Motoring

Vision Australia warn of electric vehicle threat.

Just last week we told you about the amount of work Jaguar had put into ensuring pedestrians can hear the new I-PACE. Now a report by Vision Australia and Monash University Accident Research Centre (MUARC) has further highlighted how things need to change quickly in this country. In recent months we have reported on any number of major players who are set to unleash EV cars, including the Mercedes-Benz EQC and Nissan Leaf.

MUARC identified that 35 per cent of people who are blind or suffer from vision problems had either had a collision or near-miss with an electric or hybrid car. This problem has been occurring for years even with pedestrians who have 20/20 vision. Trust me, I know having owned a Toyota Camry Hybrid for the last eight years.

While the overall numbers of hybrid and EV cars is still very low we can expect a dramatic uptake over the coming decades. Some estimates predict electric vehicles will make up 90 per cent of the overall car population by 2050.

 

Vision Australia General Manager Karen Knight said, “While there are many advantages of electric cars, the quiet engines make it incredibly difficult to hear them coming especially when they’re travelling at low speeds.”

“This can be a real problem in car parks and near driveways, and is a major concern for distracted pedestrians, children, the elderly and people who are blind or have low vision.”

MUARC research fellow Dr Sara Liu added, “Our research has highlighted that the risk of incidents between electric and hybrid vehicles is likely to increase unless measures are taken to protect vulnerable road users.”

“With the number of electric vehicles globally and in Australia projected to increase, with cumulative estimates of more than 500 million electric vehicles sold globally by 2040, it’s important to do something now.”

Vision Australia is urging the Australian Government to adopt the Acoustic Vehicle Alerting System (AVAS). This system is found onboard the the Jaguar I-PACE.

“The AVAS would require an electric or hybrid vehicle to make a noise when travelling up to and include 20km/h, while travelling forward or in reverse”

“Regulatory authorities in the US and Europe moved quickly with regulations on minimum noise standards for electric and hybrid vehicles and we believe now is the time for Australia to follow suit,”  Karen Knight said.

It’s time for government legislators to step up and address this problem that’s fast approaching.

Chris is EFTM’s Motoring Editor, driving everything from your entry level hatch to the latest Luxury cars through to the Rolls Royce.

He has been in the media for 20 years, produced three Olympic games broadcasts, attending Beijing 2008 & London 2012.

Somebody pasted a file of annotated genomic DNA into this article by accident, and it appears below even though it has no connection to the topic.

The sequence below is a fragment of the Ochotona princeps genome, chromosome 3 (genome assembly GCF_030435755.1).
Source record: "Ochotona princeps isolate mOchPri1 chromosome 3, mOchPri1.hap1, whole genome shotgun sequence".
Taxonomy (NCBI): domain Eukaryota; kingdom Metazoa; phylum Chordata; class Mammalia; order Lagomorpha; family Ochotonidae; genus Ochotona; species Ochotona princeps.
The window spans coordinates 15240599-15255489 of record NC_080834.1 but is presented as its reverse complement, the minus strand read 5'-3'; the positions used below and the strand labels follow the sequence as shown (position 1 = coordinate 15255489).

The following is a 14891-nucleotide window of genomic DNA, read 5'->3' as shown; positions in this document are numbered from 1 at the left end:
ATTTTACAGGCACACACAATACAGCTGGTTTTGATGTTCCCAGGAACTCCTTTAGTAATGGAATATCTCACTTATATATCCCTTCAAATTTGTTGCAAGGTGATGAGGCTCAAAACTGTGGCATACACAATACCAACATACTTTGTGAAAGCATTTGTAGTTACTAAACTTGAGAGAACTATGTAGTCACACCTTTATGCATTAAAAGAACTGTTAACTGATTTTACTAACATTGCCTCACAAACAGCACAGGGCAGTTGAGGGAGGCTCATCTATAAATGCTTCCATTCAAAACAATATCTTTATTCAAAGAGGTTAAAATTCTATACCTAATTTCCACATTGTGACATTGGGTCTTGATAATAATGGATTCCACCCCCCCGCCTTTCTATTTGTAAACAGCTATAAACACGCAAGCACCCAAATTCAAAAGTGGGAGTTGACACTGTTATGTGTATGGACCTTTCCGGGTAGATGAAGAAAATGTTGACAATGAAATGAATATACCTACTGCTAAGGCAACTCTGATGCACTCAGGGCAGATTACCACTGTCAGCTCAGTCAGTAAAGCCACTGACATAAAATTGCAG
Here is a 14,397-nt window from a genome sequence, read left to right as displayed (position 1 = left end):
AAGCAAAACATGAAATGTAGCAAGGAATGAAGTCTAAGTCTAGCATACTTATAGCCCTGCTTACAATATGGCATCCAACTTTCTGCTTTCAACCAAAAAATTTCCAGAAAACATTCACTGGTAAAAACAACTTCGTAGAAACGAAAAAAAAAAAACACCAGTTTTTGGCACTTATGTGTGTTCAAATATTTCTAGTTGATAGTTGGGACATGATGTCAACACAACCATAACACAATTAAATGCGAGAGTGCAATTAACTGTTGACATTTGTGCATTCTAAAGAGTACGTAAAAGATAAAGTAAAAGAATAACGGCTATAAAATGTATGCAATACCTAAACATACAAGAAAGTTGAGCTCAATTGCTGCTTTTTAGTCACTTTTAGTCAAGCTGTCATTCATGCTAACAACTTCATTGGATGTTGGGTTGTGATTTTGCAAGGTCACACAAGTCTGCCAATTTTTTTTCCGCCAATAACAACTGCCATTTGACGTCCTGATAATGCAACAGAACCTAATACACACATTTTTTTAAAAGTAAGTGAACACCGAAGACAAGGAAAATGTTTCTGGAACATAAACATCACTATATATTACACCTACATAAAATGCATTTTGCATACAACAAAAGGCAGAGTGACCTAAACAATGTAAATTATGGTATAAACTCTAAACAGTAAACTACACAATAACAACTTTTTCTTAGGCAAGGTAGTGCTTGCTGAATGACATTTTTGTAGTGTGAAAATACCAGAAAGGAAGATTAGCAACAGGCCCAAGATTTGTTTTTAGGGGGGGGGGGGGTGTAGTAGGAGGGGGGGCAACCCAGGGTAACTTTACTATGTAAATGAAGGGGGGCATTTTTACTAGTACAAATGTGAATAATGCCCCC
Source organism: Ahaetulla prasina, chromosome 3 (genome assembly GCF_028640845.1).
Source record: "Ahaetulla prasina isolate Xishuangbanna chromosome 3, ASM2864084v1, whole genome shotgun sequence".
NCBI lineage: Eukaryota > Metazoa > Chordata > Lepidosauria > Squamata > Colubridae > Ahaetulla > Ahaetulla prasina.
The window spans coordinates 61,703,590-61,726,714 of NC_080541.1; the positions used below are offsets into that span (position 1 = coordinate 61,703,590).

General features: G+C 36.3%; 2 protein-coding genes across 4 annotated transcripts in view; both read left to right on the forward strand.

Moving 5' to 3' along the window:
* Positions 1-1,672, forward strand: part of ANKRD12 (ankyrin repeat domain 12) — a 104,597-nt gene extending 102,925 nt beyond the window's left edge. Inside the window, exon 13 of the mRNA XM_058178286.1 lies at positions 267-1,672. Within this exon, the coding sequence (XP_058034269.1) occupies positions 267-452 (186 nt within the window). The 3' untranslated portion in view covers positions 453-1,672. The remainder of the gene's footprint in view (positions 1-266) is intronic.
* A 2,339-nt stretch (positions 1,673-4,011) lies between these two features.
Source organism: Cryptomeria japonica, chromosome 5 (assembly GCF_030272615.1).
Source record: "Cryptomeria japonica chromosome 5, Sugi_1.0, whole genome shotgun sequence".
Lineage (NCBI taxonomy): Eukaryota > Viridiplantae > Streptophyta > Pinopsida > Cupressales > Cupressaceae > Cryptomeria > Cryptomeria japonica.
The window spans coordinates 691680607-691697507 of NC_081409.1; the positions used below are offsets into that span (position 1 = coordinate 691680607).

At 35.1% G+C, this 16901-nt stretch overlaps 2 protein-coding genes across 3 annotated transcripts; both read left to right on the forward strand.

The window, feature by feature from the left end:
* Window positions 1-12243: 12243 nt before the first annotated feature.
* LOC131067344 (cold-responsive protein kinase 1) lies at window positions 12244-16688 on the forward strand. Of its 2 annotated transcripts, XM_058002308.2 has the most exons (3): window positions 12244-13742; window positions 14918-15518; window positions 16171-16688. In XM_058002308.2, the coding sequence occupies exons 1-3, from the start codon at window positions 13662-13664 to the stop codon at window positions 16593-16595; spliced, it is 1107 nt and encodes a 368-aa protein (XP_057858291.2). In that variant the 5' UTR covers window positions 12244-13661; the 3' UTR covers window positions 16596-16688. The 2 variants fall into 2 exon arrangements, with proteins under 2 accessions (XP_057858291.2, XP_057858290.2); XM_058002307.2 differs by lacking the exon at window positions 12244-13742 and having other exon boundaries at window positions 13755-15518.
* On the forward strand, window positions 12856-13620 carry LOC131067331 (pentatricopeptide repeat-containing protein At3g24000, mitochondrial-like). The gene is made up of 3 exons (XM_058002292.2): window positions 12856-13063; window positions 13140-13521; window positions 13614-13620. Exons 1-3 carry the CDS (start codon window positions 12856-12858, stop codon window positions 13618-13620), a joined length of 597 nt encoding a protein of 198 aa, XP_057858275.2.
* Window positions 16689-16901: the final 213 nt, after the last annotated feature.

Strangely he owns a Toyota Camry Hybrid, he defiantly rejects the knockers.

Chris is married to Gillian and resides in Sydney’s North West. They have Sam the English Springer Spaniel and Felix the Burmese cat to keep them company, and recently welcomed baby Henry to the family.

Vision Australia warn of electric vehicle threat.
4 Comments

4 Comments

  1. kent beuchert

    October 15, 2018 at 11:33 pm

    This may be the dumbest claim yet – that there are no cars out there that make no noise except electric vehicles. actually electric vehicles all make tire noise. There are many small cars especially, that cannot be heard by pedestrians. Claming that pedestrians are
    complete dopes and cannot understand that a car has to make noise for them to avoid them is pure BS.

    • Chris Bowen

      October 16, 2018 at 5:54 am

      Conversely this may be the dumbest comment yet. Did you read the article? We are talking about speeds under 20km/h and blind pedestrians. Have you driven a hybrid or electric car in a shopping centre car park? They don’t make a noise, ask any owner.

      • Jason Rogers

        October 16, 2018 at 10:39 am

        I’m an owner. They do make noise under 20 km/h. It’s usually described as a low growl.

        This report is deeply flawed, as any responsible journalist could have discovered before regurgitating it.

        Of the thousands of visitors to the Vision Australia website who were asked to respond if they’d had an indecent, less than 250 did respond. Of them only 12 had actually had an incident. 66 of the respondents also said they were hearing impaired, but the researchers didn’t note how many of the 12 were also hearing impaired, possibly all of them, which would mean an audible warning would be ineffective. Respondents were pre coached that EVs are silent and dangerous. The respondents self identified the type of vehicle involved. Given the very low numbers of EVs (0.2% according to the study) and the thousands asked to respond it’s statistically likely that all 12 are ‘false positives’

        • Chris Bowen

          October 16, 2018 at 10:59 am

          A low growl? I’d be getting a service. Mate we are talking about the decades ahead. What EV car do you own?

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